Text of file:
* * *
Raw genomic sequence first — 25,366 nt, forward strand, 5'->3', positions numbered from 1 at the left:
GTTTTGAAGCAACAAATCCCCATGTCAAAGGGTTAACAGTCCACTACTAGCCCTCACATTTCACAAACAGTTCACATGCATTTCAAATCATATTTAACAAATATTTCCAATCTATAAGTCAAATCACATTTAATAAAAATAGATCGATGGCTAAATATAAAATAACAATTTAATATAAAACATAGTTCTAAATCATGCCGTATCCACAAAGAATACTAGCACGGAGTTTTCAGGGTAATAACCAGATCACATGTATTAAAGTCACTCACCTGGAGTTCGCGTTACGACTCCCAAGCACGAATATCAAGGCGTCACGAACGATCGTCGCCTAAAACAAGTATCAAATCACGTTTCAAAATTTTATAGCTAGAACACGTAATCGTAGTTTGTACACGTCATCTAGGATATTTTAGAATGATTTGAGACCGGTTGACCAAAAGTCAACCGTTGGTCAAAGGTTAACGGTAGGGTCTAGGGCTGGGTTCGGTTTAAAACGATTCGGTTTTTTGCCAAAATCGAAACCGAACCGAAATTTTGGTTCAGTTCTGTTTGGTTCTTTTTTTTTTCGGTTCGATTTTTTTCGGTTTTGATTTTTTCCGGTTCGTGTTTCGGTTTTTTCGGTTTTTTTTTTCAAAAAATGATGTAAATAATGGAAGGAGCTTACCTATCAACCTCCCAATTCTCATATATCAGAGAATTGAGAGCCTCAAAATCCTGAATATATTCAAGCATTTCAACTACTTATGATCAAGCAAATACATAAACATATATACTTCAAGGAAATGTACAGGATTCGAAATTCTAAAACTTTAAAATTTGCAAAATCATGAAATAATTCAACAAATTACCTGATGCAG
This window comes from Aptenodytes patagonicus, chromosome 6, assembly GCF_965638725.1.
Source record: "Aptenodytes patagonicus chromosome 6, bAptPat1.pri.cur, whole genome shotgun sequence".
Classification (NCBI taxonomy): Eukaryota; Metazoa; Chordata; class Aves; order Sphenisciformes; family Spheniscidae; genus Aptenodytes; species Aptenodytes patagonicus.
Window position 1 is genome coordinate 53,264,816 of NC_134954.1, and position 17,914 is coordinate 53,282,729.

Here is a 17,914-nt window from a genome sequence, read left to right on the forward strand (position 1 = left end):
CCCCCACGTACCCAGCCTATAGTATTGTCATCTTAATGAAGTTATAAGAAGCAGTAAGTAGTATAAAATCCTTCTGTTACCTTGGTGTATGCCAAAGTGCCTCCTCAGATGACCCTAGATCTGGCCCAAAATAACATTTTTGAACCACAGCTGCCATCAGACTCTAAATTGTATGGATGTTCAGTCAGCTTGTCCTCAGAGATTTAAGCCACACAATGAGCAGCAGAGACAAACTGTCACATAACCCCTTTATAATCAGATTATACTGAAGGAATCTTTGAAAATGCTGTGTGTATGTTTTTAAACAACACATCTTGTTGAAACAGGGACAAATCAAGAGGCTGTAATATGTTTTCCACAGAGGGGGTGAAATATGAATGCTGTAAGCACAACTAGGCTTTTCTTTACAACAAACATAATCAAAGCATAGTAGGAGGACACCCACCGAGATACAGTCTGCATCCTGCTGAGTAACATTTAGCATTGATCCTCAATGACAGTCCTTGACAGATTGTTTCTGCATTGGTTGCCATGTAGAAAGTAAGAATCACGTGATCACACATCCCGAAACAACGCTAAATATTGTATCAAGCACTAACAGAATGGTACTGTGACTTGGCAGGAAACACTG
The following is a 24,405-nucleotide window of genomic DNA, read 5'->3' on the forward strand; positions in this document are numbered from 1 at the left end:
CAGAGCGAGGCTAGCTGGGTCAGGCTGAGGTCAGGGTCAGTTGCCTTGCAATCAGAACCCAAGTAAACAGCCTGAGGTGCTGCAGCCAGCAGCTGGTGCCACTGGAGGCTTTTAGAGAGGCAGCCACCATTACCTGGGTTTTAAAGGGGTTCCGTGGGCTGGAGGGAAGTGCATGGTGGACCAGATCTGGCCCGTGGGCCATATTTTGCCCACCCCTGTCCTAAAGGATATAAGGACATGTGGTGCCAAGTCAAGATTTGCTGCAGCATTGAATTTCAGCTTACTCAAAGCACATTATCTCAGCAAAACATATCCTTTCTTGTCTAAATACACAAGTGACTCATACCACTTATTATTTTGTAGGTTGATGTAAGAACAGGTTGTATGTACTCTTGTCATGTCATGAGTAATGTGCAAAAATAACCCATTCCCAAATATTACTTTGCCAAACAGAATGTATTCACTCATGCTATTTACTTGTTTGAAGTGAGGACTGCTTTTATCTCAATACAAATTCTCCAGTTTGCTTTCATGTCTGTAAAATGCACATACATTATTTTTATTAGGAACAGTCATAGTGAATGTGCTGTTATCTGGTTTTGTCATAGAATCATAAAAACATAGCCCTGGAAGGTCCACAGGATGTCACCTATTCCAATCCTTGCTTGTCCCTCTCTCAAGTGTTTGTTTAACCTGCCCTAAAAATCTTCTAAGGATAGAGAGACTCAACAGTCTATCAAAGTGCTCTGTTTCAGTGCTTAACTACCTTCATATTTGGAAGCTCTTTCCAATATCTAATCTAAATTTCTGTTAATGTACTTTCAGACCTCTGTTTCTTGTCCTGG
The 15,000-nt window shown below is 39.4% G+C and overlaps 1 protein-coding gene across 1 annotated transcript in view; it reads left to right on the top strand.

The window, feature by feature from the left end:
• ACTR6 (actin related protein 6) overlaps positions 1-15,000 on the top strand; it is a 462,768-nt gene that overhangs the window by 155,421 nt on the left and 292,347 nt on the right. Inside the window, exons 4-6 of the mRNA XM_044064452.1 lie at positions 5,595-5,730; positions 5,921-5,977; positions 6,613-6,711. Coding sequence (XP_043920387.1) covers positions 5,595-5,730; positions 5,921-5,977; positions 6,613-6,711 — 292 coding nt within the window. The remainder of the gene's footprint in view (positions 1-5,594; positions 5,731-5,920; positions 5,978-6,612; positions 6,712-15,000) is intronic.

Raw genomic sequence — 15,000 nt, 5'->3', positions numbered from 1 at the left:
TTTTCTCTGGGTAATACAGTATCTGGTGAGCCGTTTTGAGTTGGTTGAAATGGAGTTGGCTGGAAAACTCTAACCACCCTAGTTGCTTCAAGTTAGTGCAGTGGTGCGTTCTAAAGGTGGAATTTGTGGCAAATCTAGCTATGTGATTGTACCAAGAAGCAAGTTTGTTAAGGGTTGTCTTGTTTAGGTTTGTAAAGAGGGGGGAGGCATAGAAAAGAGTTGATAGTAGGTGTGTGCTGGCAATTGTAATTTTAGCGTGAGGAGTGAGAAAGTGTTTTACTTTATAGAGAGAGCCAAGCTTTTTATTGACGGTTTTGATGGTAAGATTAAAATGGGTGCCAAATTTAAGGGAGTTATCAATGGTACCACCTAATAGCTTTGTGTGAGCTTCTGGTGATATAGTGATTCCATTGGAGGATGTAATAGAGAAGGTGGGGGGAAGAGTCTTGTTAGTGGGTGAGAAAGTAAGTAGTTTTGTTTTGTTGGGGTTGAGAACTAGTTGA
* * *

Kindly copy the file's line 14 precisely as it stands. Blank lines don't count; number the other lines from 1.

Raw genomic sequence — 15,000 nt, 5'->3', positions numbered from 1 at the left: